We are now the most-chronicled generation in history.  There has never been a greater level of unfiltered documentation of humanity (caveats coming) in history. It also gives us a window into countries that old-school news would never have shown. Through YouTube you get to see past media stereotypes to get candid glimpses from Saudi Arabia, central Russia, caucus states, Pacific islands and elsewhere. It must be said, however, that documentation falls short of being global. Swathes of the planet are not represented for reasons of culture or connectivity. We know, in Storyful, that there are ‘black holes’ for YouTube footage, due to connectivity, etc.  Coverage from certain countries in Africa is abysmal. When we’ve gone looking for footage of news events in Congo, Mali or anywhere in the centre of Africa, it’s simply not there. Iraq is a dead zone for YouTube content. On the other hand, I’ve been involved in helping Google curate video from elections in Nigeria, Senegal and currently Ghana, all of which have been very active, and creative, in how they cover news. Given its need for decent upload speeds, a per-country/region comparison of video footage tallies could very well be an interesting benchmark for a global connectivity study.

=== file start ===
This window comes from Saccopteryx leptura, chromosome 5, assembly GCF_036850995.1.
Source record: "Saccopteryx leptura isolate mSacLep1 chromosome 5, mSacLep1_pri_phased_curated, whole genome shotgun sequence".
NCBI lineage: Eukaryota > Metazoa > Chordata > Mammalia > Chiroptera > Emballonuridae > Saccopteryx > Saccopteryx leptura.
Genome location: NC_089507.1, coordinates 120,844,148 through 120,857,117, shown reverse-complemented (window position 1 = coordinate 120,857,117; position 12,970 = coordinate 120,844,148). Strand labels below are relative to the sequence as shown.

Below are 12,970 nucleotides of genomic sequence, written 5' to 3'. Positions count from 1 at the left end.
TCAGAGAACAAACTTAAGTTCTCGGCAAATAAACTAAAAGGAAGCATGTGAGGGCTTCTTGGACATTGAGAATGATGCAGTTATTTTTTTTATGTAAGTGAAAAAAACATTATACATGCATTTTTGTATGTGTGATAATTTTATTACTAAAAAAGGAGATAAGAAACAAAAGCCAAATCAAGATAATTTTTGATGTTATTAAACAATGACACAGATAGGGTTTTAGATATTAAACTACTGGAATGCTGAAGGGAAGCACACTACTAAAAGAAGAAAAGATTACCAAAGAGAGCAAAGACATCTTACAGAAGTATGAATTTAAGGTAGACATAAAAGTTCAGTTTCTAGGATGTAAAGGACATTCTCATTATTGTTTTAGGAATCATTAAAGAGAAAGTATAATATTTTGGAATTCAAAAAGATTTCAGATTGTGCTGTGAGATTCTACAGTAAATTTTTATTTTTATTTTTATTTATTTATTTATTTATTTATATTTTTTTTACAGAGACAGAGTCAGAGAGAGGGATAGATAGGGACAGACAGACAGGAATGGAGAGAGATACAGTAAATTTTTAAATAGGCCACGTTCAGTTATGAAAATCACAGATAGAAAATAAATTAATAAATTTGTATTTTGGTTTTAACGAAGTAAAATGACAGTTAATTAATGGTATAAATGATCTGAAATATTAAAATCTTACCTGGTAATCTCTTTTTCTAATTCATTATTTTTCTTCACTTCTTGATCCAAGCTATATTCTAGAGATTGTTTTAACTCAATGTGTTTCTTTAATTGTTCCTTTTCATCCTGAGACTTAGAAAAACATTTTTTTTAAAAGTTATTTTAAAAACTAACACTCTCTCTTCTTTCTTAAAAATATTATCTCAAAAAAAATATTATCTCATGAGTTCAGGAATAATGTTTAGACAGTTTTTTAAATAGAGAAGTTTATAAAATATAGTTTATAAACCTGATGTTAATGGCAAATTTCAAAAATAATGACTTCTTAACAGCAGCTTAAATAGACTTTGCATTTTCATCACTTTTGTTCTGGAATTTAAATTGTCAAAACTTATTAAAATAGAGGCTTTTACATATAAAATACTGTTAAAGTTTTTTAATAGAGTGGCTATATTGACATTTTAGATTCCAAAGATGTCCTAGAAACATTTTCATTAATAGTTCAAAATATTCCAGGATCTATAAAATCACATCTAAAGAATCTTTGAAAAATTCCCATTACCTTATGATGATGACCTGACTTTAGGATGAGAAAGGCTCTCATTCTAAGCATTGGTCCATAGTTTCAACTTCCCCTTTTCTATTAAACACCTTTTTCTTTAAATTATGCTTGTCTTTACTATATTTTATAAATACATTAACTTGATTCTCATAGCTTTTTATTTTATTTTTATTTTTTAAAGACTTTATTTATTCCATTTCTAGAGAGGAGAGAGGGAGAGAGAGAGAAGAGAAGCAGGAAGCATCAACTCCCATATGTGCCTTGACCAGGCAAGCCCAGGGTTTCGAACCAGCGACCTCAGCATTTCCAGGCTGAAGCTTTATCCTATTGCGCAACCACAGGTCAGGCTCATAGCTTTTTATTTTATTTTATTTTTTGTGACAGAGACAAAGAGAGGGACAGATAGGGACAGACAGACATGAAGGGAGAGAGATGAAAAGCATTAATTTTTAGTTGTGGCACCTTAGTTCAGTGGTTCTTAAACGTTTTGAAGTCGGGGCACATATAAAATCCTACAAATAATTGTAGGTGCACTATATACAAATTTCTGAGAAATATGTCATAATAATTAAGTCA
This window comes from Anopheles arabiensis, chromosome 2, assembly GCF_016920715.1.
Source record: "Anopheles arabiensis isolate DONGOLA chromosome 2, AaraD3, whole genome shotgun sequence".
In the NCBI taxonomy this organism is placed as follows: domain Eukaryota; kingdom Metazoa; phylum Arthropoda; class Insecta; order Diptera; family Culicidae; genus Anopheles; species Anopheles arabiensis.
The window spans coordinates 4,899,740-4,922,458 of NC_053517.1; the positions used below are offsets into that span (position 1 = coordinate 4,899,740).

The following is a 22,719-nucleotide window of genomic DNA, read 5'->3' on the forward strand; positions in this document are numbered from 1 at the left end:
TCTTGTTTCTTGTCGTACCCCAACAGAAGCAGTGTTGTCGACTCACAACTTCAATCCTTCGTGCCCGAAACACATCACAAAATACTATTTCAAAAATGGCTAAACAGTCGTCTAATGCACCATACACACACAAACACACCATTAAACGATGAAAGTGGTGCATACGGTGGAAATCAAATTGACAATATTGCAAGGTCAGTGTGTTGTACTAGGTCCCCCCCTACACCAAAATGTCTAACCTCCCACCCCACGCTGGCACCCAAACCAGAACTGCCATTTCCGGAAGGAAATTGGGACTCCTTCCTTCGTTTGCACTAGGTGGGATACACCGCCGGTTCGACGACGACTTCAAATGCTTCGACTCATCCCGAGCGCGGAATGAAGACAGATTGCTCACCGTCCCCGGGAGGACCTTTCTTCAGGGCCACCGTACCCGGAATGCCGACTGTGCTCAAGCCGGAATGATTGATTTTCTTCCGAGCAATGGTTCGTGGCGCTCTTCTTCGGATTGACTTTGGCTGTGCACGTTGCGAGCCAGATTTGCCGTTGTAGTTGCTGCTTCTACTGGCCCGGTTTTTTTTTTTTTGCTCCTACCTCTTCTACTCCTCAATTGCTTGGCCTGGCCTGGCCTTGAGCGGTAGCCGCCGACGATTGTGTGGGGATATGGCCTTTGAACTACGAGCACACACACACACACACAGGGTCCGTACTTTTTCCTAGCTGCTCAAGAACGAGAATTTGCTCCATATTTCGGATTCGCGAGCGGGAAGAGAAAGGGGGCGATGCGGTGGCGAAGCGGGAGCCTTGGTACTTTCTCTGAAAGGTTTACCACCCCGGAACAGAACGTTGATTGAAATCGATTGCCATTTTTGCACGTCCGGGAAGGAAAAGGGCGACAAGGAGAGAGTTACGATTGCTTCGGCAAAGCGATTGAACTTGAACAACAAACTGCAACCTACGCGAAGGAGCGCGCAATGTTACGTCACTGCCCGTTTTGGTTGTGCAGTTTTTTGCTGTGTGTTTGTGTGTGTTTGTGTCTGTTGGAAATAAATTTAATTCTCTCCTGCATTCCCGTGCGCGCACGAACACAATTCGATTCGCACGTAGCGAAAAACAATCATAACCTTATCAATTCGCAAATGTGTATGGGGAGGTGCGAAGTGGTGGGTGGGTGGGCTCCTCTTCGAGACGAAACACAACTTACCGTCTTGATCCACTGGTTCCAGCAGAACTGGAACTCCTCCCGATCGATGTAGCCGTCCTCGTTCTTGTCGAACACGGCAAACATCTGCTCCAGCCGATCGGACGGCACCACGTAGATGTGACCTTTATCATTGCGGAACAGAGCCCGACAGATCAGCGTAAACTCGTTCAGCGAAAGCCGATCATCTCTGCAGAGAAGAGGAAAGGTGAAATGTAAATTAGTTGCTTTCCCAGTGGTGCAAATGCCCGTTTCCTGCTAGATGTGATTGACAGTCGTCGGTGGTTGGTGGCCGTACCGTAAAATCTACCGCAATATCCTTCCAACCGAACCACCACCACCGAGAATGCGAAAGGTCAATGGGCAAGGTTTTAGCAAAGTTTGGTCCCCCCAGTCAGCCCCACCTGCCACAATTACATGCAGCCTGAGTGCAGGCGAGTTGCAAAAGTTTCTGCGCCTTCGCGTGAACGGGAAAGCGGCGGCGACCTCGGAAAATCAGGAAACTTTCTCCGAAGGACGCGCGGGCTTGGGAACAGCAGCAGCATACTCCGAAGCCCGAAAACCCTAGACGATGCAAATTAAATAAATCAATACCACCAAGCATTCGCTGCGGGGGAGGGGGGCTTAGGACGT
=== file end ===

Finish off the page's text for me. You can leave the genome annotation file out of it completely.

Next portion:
The problem with YouTube being a gigantic and ever-growing haystack of video is that most people approach it looking for needles, and the means by which you find what you’re looking for haven’t matched the pace of the growth in volume. Organising the stack is crucial to make it navigable, useful, and potentially, to allow it blast a lot of TV into insignificance by making more content accessible to everyone, everywhere. he greater focus on channels, much vaunted of late, will hopefully begin to make this a reality.